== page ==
Divorce And The Contested Child Custody Case: What To Expect As A Parent


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There are few life events as stressful as divorce, but those involving children are among the most stressful. Even when both parties agree on what is best for the children, hashing out the details of child custody and support can be difficult and sometimes altogether impossible for the parents involved. When the divorcing parents don’t agree on custody and care of the children, the courts must become involved, and there is no greater need for an experienced attorney than at this time. Divorce attorneys with experience in child custody cases are your best tool for advocating for the best outcome for you and your children during a divorce.

Contested custody cases are the most intense and emotionally draining matters that divorce lawyers face with their clients. Recent national studies indicate that 90% of all child custody arrangements are arrived at via a settlement negotiated between the parties themselves. If, however, spouses are unable to reach their own stipulated agreement allocating custodial rights, then the court will step in and make that decision for them. The court will always base its decision on what it deems to be the best interests of the child. In order to reach a fair decision, the court will often appoint a social worker, psychologist, investigator or even a separate attorney to serve as guardian ad litem on behalf of the child. They will in turn examine the situation and report the findings back to the court. In many states, the court will also require the parents to attend some sort of conciliation or mediation session, and/or parenting education classes. Judges may also ask for a custody evaluation, including on-site visits to each parent’s home. Finally, a custody hearing will be held that could include reports from the various expert witnesses as well as testimony from each of the parents.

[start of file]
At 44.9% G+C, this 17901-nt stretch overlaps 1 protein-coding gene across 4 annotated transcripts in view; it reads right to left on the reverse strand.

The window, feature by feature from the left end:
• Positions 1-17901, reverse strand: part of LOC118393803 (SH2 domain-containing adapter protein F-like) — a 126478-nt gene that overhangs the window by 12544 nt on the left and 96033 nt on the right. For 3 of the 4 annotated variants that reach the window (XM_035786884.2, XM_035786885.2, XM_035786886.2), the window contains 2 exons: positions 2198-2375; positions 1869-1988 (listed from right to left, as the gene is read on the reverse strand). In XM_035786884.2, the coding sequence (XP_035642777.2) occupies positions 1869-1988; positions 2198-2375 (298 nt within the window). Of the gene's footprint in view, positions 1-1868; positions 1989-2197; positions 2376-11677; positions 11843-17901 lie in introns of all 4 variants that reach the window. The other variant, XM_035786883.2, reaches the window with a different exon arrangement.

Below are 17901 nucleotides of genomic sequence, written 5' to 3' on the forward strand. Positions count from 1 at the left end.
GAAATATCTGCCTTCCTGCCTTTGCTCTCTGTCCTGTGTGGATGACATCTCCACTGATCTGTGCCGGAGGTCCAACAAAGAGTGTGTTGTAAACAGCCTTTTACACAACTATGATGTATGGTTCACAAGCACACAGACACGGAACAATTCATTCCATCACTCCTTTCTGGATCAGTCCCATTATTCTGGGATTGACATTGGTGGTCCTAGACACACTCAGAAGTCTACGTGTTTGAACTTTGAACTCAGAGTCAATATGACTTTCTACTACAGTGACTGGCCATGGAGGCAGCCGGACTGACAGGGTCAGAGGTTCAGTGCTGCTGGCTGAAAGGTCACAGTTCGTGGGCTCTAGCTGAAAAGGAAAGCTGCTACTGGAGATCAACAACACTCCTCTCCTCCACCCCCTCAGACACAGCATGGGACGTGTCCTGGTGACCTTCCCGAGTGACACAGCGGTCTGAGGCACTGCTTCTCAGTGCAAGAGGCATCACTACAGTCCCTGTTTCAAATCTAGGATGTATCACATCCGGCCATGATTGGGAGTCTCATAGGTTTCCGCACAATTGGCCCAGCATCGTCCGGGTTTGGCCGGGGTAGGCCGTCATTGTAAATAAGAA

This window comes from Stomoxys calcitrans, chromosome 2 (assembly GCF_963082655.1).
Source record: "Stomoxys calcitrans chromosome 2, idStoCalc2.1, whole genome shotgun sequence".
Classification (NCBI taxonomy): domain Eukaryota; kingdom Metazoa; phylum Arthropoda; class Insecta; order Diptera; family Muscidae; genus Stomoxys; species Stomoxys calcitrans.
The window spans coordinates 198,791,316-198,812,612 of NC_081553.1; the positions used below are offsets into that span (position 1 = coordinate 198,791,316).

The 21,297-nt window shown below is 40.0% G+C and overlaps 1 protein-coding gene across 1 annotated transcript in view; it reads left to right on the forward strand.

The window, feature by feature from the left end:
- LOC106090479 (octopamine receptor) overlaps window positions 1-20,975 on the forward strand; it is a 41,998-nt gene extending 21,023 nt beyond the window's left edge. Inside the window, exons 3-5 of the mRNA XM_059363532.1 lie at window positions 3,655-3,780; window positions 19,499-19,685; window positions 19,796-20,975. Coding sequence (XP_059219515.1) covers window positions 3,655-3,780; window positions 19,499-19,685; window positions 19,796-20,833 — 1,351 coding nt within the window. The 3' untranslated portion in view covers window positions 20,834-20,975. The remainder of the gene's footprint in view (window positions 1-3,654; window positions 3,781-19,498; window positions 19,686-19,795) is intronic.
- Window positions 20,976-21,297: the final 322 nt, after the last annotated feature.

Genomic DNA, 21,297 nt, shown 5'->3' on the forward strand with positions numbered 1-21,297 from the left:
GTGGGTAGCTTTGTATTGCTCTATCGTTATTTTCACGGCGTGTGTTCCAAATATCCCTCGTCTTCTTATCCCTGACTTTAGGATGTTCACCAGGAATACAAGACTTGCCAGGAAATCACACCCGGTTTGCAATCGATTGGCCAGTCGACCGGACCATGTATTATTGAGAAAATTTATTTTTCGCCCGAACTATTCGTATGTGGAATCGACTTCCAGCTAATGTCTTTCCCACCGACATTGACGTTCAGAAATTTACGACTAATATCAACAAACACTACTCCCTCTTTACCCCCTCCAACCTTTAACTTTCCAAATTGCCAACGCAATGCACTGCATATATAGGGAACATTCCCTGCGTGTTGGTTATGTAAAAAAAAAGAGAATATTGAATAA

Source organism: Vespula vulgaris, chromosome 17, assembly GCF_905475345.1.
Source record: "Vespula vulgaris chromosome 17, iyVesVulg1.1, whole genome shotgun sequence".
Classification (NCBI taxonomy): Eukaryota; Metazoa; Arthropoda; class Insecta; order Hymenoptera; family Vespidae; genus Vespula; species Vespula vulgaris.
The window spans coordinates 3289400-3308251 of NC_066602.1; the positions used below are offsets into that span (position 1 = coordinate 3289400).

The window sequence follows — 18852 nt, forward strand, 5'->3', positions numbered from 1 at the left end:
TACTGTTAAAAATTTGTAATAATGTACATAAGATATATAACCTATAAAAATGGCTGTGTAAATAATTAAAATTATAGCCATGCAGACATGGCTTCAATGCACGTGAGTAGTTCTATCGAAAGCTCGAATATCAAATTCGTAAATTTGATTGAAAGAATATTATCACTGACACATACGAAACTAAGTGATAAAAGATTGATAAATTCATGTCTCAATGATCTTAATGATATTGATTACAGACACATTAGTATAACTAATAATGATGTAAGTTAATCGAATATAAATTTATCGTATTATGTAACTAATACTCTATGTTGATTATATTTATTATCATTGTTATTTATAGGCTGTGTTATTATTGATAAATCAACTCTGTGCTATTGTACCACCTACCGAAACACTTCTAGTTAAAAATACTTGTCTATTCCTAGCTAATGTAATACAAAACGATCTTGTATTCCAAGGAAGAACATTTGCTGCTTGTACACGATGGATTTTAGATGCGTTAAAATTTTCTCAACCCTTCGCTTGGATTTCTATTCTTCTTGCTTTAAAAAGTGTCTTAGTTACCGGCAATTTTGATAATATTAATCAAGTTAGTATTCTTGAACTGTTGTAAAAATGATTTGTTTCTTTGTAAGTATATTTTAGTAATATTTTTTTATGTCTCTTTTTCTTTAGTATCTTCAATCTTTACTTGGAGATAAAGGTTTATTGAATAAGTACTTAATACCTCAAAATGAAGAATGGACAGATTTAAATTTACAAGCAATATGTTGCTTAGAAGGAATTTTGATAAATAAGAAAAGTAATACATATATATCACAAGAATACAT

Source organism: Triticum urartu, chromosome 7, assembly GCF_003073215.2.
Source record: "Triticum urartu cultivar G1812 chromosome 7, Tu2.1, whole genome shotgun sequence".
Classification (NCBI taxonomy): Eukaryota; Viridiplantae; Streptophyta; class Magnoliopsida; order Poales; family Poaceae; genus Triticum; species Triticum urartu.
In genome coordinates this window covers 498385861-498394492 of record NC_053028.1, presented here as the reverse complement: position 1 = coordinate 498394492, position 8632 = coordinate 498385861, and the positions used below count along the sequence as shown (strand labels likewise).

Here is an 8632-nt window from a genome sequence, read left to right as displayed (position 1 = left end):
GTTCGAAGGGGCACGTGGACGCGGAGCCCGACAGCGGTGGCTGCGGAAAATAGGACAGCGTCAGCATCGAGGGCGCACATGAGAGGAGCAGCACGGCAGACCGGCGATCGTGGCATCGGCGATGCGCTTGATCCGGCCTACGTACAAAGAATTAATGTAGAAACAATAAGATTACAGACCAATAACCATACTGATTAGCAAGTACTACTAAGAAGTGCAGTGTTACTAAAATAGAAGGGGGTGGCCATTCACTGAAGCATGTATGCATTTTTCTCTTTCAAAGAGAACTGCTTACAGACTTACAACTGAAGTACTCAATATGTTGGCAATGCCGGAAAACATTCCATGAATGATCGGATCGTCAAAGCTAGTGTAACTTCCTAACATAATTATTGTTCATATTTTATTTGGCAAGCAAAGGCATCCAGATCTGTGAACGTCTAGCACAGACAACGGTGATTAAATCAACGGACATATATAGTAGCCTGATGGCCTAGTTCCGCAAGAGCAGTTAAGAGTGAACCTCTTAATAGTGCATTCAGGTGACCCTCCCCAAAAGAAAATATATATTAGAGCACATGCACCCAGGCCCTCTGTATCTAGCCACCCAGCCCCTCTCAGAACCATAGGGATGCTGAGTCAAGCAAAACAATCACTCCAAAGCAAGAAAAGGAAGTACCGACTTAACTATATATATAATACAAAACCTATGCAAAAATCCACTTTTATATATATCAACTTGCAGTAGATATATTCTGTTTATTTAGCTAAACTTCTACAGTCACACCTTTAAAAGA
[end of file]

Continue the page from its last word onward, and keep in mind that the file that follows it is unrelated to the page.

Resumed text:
In past years, custody generally would be awarded somewhat automatically to mothers. In fact, a legal principle called “the tender year’s doctrine” generally prevailed. This held that, especially for very young children, the primary bonding was presumed to be between young kids and their mothers. While it was recognized that this might be somewhat less true for older children, custody of young children was almost always granted to mothers.

In today’s courts, custody has by statute become gender neutral. This means that, at least theoretically, fathers now have every bit as much chance as mothers of getting primary custody of their children. In fact, the same national studies appear to indicate that in those 10% of cases where custody is actually disputed in court, fathers have an excellent chance of being awarded custody. This can also make for more contested custody cases since parents now technically start out dead even in a custody battle.